They studied the effects of weekly time spent on resistance exercise, lower intensity muscular conditioning exercises and aerobic moderate and vigorous physical activity.

"Our study suggests that engagement in muscle-strengthening and conditioning activities (resistance exercise, yoga, stretching, toning) is associated with a lower risk of (Type 2 diabetes)," the researchers said.

"Despite limitations to which this research can be applied to women in general, it underlines the message that leading an active healthy lifestyle can help to reduce the risk of Type 2 diabetes," said Richard Elliott, research communications officer at Diabetes, UK. 



Kerala resort gets national energy conservation award


Delhi/Thiruvananthapuram, Dec 16 (IANS) The plush Poovar Island Resort in Kerala Monday received the prestigious National Energy Conservation Award-2013 from President Pranab Mukherjee.

Speaking to IANS, M.R. Narayanan, managing director of the company that owns the resort, said 829 industrial units and establishments in the country vied for this prestigious award and they were proud that their resort won.

"We had undertaken numerous measures like introduction of a solar power boat, a heating system using waste generated there and a bio-gas plant at the resort resulting in saving of considerable energy. 

"We will be undertaking further measures in the coming years to save and generate power using non-conventional sources with the aim of achieving an energy neutral position," he said.

The resort is located near the Kovalam beach and it can be reached only by a boat. 




Want to drop a size by X-Mas, follow celebs' diet



London, Dec 1 (IANS) Do you want to look your best during the festive season? Drop those extra pounds by opting for suitable celebrities' diets. reports that experts have assessed the diets Megan Fox, Jennifer Aniston, Pippa Middleton and Holly Valance swear by.

Pick the plan that's right for you and drop a dress size in time for Christmas:

Top nutritionist Angela Dowden gives her verdict on which ones work best.

1. Weight Watchers - loved by Patsy Kensit

How it works: Sign up and follow joined Weight Watchers' ProPoints plan. Every food is worth a different number of 'points', all of which add up to your weekly limit. Your limit will depend on your personal health and weight loss goals.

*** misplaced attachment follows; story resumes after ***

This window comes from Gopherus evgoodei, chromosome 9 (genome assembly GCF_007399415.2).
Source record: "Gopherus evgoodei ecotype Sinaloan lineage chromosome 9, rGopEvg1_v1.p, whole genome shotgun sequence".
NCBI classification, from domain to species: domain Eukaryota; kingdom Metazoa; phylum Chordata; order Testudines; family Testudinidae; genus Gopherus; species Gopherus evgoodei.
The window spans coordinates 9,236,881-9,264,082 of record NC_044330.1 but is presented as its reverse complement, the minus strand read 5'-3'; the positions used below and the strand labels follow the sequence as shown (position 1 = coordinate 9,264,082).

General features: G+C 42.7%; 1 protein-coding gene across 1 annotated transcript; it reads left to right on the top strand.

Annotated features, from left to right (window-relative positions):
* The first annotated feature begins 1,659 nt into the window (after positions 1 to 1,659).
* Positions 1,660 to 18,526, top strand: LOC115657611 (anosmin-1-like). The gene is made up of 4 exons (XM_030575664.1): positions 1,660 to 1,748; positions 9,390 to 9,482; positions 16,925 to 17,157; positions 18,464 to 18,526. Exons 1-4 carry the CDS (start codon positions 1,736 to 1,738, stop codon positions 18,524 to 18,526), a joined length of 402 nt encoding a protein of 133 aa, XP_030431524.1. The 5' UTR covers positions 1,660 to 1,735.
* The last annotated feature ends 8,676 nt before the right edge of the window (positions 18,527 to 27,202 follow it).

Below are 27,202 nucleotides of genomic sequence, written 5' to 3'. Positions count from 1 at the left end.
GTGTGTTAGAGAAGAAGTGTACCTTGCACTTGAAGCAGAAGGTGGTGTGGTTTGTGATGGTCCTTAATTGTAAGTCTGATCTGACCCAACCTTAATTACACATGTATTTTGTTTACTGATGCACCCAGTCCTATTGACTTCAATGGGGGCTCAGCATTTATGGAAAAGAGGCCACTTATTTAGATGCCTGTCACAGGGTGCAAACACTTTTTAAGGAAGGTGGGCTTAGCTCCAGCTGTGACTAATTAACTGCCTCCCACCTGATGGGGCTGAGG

The expert says: “Weight Watchers is nutritionally sound and gets the thumbs up from docs. You're encouraged to eat lots of fruit and vegetables and nothing's banned.

"Instead you think about the quality of what you eat in terms of how it curbs your hunger rather than just counting calories. There's a big emphasis on group support too which helps a lot of people.”

2. Paleo Diet - loved by Megan Fox and Gary Barlow

How it works: The diet is based on the principle that we should eat the way we did back in the Paleolithic era - i.e. if a cave man wouldn't have eaten it, neither should you. All cereal grains are banned, as are dairy products, processed foods, beans and potatoes. But there's good news for meat-eaters. Paleo encourages you to eat your fill of meat, fish and eggs, accompanied by fresh fruit and vegetable. And there's no strict plan, it's just a case of sticking to the right foods.

The expert says: “If you can't bear going without the carbohydrates it's definitely not for you. But having a bit more lean steak, salad and sweet potato is delicious and can make weight loss seem less painful.”

3. 5:2 Diet - loved by Jennifer Aniston, Beyonce and Phillip Schofield

How it works: Eat normally for five days and 'fast' for two, cutting down your calorie intake to just a quarter of the usual daily amount. This adds up to 500 for women and 600 for men. It's been one of the most popular diets of the last year.

The expert says: “Grab yourself a 5:2 cookery book for inspiration and you can still enjoy gourmet food even on your 'fast' days off. It's also one of the few that's had proper medical research done into it.”

4. Dukan Diet - loved by Carole and Pippa Middleton

How it works: There are four phases:

The Attack Phase: For two to seven days, limit foods to those high in protein. Stick to lean meats, fish and eggs and non-fat dairy products. Tofu and quorn are also ok.